In San Andres, Colombia, the roots of a historic church run deep

SAN ANDRES, Colombia (AP) — The first Baptist church grew out of a tamarind tree perched on a hill overlooking the turquoise waters of the Caribbean.

Under the shade of the tree, the founder of First Baptist taught English-speaking former slaves and their descendants how to read with the help of the Bible. The tree still stands over 175 years later, even though it is twisted after surviving devastating hurricanes.

The church is so crucial to the history of the Colombian island of San Andres that detailed records of births and deaths are kept here in crumbling books that date back nearly two centuries.

The “mother church”, as it is often called, is a source of pride for the Raizals, the English-speaking and predominantly Protestant inhabitants of San Andres, Providencia and the small islands and keys that form an archipelago in the western Caribbean. near Nicaragua. , about 440 miles (710 kilometers) from the Colombian mainland.

“For a young person like me, it’s about finding my roots — it’s good to know where you’re from,” said Reverend Shuanon Hudgson, 26, the church’s assistant pastor.

“It’s as Marcus Garvey says,” Hudgson continued: “’A people without knowledge of their past history, origin and culture are like a tree without roots.’ And this church has been a pillar.

Beneath the tree, a stone plaque commemorates the birth of the congregation: “The Baptist work was established here by the Reverend Phillip Beekman Livingston (Jr.) in 1844.”

Three years later, the congregation began meeting nearby under a thatched-roof hut.

It continued to grow and a building built in the style of the great Anglican churches of Jamaica was commissioned. First built in the late 19th century in Mobile, Alabama, then moved to New York, the white-walled church was dismantled and shipped to the island piece by piece.

Parishioners carried the foundations on their backs from the port to one of the highest points on the island, an area known as Hill, said Lastenia Herrera May, the wife of the current senior pastor, Reverend Ronald Hooker, and the church was dedicated on February 2, 1896.

A 100+ foot watchtower in the bell tower offers some of the best views in San Andres.

More than a century after being claimed by Spain, the island was first settled in the 1630s by English Puritans. It then became an outpost for pirates and is now home to many descendants of Puritans and African slaves, as well as many more recent arrivals from mainland Colombia.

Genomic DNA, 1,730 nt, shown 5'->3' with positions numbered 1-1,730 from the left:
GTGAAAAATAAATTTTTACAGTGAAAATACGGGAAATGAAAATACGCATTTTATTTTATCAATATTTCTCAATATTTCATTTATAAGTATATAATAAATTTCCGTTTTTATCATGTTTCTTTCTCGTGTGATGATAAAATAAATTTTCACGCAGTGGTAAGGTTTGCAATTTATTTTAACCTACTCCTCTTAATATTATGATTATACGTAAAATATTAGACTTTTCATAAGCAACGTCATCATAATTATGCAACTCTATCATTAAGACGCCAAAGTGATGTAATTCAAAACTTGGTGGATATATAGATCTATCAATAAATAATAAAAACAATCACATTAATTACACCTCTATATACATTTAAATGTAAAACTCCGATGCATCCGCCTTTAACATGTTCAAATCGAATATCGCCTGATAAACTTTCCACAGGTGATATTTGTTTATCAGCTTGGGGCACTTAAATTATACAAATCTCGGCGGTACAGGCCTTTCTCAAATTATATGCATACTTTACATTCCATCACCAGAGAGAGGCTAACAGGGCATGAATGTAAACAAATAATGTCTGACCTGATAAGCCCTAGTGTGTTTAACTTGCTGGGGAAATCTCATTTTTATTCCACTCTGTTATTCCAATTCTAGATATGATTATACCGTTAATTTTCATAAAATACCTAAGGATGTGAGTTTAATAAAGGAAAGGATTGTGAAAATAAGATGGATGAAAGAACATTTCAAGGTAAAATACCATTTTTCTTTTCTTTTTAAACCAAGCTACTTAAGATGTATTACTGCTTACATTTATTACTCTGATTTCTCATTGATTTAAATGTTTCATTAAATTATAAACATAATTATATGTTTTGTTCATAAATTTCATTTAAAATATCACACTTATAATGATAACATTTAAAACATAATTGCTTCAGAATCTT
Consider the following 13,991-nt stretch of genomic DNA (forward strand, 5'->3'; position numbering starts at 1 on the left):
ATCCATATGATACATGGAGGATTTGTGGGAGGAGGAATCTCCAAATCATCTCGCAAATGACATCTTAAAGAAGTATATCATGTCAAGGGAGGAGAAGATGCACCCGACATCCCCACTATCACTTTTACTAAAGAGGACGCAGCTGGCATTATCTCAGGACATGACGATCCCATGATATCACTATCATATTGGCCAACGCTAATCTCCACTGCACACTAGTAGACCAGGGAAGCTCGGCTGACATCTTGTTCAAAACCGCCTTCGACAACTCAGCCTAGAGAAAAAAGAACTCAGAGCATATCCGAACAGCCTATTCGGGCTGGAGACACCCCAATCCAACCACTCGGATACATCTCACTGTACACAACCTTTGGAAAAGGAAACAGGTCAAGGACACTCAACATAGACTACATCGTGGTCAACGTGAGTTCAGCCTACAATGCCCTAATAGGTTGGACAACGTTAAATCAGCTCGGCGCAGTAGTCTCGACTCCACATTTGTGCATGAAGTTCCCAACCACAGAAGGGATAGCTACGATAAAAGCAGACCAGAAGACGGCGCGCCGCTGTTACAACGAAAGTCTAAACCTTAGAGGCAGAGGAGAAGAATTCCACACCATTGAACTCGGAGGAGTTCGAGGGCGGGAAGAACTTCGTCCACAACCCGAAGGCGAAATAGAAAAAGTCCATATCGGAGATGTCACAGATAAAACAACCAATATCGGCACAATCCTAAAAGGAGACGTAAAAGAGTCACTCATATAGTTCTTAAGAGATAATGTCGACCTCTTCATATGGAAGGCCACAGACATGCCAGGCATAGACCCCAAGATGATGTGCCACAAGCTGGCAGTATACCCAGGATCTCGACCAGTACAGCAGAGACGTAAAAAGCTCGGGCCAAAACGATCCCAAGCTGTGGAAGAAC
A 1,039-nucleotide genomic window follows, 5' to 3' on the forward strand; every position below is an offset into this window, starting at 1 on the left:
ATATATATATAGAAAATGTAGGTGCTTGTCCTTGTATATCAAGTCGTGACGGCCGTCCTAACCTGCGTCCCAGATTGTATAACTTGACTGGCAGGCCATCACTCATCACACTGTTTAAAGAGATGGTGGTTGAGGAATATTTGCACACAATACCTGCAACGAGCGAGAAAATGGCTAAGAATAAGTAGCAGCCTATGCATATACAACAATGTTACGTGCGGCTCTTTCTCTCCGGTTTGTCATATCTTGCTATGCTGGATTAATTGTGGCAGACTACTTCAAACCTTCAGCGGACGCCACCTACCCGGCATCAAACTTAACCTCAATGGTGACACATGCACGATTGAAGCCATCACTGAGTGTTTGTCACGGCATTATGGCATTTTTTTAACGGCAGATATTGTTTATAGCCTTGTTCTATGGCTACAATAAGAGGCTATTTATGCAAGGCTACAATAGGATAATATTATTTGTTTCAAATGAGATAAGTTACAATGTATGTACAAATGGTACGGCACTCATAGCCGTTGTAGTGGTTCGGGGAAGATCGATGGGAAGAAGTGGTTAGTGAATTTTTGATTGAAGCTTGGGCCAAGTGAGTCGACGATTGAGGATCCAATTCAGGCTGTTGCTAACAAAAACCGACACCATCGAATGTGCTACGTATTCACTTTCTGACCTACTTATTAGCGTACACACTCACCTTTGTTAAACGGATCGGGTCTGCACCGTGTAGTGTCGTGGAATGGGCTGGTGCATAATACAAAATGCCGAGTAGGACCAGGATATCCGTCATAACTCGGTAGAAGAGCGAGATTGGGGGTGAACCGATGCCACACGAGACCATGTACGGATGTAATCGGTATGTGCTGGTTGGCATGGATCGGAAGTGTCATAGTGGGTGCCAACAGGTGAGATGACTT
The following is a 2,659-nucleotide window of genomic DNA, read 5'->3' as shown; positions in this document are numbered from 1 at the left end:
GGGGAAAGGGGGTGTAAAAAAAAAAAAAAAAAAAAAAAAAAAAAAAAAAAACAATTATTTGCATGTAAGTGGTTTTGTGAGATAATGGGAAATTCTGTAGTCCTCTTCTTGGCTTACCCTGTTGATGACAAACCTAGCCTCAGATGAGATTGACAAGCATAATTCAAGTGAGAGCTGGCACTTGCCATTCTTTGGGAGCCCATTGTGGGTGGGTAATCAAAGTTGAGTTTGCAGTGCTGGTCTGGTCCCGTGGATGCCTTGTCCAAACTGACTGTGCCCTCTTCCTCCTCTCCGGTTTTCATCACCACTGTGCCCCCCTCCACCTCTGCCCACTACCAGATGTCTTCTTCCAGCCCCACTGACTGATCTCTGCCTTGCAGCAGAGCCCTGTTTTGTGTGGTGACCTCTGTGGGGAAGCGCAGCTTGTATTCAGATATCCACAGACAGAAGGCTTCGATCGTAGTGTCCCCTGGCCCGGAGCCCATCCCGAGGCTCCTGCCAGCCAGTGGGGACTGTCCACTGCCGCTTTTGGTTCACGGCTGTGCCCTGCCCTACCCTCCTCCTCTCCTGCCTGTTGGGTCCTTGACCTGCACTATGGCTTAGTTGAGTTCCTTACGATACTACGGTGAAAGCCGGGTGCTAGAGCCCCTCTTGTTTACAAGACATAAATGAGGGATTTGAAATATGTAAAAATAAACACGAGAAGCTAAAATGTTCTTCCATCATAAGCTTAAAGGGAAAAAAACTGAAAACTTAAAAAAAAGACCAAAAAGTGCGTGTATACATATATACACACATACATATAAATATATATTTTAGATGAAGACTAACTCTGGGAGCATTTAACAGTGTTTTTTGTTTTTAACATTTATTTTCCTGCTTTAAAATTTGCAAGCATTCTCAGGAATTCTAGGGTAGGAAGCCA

Sharika Crawford, a history professor at the United States Naval Academy in Annapolis, Maryland, whose research focuses on Colombia and its peoples of African descent, said First Baptist “was the foundation of the Raizal community.” and “the most important social institution”. in the archipelago.

From its founding until 1913, she says, its pastors wielded great authority over the community, shaping the values ​​and behavior of islanders.

“Before the formation of the church, the population of the island lived without a church or religious establishment. Efforts to bring in a Catholic priest never materialized,” Crawford said. “Thus, the First Baptist Church and its satellite churches across San Andres and Providencia Islands had the edge over other Christian communities such as Catholics and Seventh-day Adventists.”

“The church had some glorious times,” Herrera May said. “By the 1900s, thousands had been converted.”

Livingston, the founder, first evangelized among slaves and freedmen in San Andres, Crawford said, and the church remains a symbol of the anti-slavery struggle. Every year, people from congregations across the islands gather here on August 1 to celebrate events commemorating emancipation.

At a recent Sunday service, Lucia Barker, 83, and other women in the choir, dressed in bright pink shirts, sang hymns. Parishioners seated on wooden benches, illuminated by sunlight from stained glass windows, swayed, raised their arms and sang songs steeped in Calypso beats.

“This church is my life,” Barker said of the shrine where she was baptized, married and worshiped for more than seven decades.

In his homily, Hudgson, the associate pastor, asked congregants to remember the sacrifice of their enslaved ancestors. He called on them to be resilient in the face of adversity, just like the tree and the church, and listed by name and year the many hurricanes that both survived.

“Here we get to know our land, our history, how we started with this tamarind tree, how we have a church,” said choir member Marjeen Martínez. “It’s very important to keep our roots alive.


Associated Press religious coverage receives support through the AP’s collaboration with The Conversation US, with funding from Lilly Endowment Inc. The AP is solely responsible for this content.

Luis Andres Henao, Associated Press


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